As we move toward an emphasis on precision medicine and population health management, we’ve come to understand the central role imaging can play – whether it’s accelerating time to treatment, treating at a lower cost or with higher diagnostic precision. However, today’s radiology departments face many hurdles with less resources and less time than ever before. To compound this pressure, healthcare organizations are being assessed in a value-based care world in which an investment in advanced imaging technology must be balanced with the ability to demonstrate ROI. In light of this, here are three of the biggest trends in imaging that I believe will impact radiology departments in significant ways in 2019 and beyond.
Broader adoption of technology that enables precision diagnostics
In radiology, our goal has always been to overcome imaging obstacles so that we can improve diagnostic confidence and streamline workflows to improve patient care and staff efficiency. Recent technology advancements such as Spectral CT are doing just that. Spectral CT allows radiologists to make a definitive diagnosis using low-contrast imaging to get even more insights than conventional CT at a low radiation dose. For example, Philips IQon Spectral CT
applies spectral technology 100% of the time, which gives radiologists the ability to find lesions that aren’t visible with ordinary scans – lesions they may not have even been looking for that may be significant in determining a patient’s diagnosis.
There are benefits for both patients and healthcare organizations in eliminating the guess-work in image reading with Spectral CT. At the same time, it is a major workflow advancement, leading to fast procedures and enhanced diagnostic confidence.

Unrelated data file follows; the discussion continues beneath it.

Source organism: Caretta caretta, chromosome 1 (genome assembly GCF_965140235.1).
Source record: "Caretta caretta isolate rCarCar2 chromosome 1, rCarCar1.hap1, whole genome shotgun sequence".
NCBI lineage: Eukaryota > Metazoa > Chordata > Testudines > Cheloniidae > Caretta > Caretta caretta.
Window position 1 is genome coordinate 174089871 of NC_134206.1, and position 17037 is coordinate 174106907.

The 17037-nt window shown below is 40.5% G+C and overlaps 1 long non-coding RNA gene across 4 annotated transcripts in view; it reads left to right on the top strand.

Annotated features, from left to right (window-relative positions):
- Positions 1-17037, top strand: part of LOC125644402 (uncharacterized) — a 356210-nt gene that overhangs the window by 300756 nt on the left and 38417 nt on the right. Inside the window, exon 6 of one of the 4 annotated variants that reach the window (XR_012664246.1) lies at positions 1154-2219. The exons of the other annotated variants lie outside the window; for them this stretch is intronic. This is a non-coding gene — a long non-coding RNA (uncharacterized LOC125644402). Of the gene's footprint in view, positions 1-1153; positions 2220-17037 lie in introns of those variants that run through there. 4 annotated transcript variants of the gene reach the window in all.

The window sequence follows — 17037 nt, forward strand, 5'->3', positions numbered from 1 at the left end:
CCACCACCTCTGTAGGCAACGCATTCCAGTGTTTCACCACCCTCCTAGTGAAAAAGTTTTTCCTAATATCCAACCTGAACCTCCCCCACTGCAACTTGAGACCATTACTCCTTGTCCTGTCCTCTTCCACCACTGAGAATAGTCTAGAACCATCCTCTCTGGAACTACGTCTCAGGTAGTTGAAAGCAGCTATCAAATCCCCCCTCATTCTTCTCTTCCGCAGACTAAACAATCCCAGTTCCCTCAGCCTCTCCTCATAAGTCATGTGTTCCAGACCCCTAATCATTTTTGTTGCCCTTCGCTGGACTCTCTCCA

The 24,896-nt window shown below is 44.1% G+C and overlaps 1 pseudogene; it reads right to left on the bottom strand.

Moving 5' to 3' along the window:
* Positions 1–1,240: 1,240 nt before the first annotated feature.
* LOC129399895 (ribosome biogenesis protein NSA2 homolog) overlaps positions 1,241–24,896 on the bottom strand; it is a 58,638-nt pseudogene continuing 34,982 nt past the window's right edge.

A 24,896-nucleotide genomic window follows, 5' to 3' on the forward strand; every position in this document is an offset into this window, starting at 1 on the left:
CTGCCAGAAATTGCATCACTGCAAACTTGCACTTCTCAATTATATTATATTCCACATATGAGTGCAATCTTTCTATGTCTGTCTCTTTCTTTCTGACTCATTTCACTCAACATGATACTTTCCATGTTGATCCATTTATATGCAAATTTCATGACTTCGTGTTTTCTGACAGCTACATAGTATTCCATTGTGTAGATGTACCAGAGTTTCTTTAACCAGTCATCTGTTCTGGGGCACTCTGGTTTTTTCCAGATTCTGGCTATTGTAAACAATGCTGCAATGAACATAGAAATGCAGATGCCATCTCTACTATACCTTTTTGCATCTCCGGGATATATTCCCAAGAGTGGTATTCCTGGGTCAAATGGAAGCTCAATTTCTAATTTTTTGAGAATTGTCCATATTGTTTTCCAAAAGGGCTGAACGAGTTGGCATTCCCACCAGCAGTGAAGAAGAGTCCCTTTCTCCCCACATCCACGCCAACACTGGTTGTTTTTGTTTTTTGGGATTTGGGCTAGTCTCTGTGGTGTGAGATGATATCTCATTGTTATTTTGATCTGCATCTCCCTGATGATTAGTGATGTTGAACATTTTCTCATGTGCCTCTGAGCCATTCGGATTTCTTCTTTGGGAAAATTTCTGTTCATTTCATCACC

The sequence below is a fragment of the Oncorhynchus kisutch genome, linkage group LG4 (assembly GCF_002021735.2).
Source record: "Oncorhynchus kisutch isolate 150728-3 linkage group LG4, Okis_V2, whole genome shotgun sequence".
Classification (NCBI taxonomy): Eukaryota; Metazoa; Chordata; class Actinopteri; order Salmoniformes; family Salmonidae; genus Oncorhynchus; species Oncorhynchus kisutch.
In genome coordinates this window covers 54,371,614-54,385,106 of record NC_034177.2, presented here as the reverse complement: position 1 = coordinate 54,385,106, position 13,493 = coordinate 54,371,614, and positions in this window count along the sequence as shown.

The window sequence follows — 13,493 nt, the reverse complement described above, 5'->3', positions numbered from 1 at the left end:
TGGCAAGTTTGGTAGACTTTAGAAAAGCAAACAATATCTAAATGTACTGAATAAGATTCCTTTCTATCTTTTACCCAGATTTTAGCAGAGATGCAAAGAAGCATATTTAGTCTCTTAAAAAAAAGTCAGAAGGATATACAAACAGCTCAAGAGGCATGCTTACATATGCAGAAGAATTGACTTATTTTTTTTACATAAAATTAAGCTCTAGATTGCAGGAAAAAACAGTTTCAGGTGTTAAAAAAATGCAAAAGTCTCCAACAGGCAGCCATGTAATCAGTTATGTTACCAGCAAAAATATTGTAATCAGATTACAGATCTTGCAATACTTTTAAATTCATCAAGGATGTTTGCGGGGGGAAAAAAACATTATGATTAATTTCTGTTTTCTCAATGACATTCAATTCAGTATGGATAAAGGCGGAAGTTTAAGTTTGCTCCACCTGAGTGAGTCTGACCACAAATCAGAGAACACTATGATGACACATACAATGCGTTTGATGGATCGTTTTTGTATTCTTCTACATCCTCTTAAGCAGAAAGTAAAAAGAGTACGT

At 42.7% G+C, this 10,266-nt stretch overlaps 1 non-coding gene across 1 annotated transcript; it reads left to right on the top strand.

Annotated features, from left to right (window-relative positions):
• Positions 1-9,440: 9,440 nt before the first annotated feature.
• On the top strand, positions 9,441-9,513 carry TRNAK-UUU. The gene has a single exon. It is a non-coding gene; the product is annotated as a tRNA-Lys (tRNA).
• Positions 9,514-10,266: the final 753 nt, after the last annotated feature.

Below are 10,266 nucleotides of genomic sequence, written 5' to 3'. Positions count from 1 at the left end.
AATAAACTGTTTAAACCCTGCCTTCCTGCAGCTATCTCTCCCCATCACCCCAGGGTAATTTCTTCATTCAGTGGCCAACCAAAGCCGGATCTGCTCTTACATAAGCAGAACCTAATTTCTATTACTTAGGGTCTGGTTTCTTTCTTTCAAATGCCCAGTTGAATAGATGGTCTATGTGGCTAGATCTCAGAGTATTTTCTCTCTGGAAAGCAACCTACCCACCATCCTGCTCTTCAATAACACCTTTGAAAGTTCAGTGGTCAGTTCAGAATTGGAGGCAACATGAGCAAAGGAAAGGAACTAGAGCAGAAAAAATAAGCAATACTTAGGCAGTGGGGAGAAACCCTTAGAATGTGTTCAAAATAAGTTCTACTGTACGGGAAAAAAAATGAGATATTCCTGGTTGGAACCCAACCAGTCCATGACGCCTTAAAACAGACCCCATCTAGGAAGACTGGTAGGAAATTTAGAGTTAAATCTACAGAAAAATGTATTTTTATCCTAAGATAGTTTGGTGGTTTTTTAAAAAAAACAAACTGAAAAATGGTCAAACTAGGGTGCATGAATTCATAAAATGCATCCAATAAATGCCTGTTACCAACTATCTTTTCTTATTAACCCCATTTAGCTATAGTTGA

Greater emphasis on total-cost-of-ownership (TCO) value
The balancing act of cost and value is playing an increasing role in purchasing decisions of imaging technology. Beyond finding the right technology for your specific needs and workflow, it is now arguably equally as important to identify the right partner who provides long-term strategy and value. Radiology administrators need to ensure that imaging technology not only works effectively, but that their technologists are adequately trained on the technology, protocols are standardized to obtain consistent images, they know who to call if service is needed, and that the technology can easily be upgraded down the road. Vendors need to create reliable, scalable solutions, while proving their ability to reduce TCO end-to-end.
This TCO mindset is in the context of the growing focus on quality as we transition to value-based care. In years past, CT suppliers were solely selling a boxed solution, and healthcare organizations only considered the technology’s quantitative specifications. Today, what is in the box is only part of what they are purchasing – they are looking for a partner to provide integrated solutions, workflow advancements and quality improvements on top of the box offering. There is a shift in the mindset on savings; it is broadened to total cost of care.
Expanded use of AI in Clinical Decision Making
There is much discussion around the hope and hype of artificial intelligence (AI) in radiology, and its ability to enhance clinical decision making, especially in a practice when clinicians are overburdened due to resource shortages and staff burnout. We are already starting to see AI augment the radiologist’s role in tangible ways, such as improving operational efficiency and diagnostic confidence, and we can only expect that momentum to continue in 2019 and beyond.
AI can help improve workflow which results in savings for the hospital because it enables staff to provide high quality service to more patients more efficiently. At Philips, we believe that applying AI to healthcare and personal health requires a deep understanding of the clinical, operational, or personal context in which such methods are used. We use the term “adaptive intelligence” to talk about applying artificial intelligence
in a meaningful way that improves people’s lives. AI-enabled solutions can help to combine large amounts of medical data to generate a more holistic view of patients. This supports clinicians in their decision making, leading to better patient care and improved population health.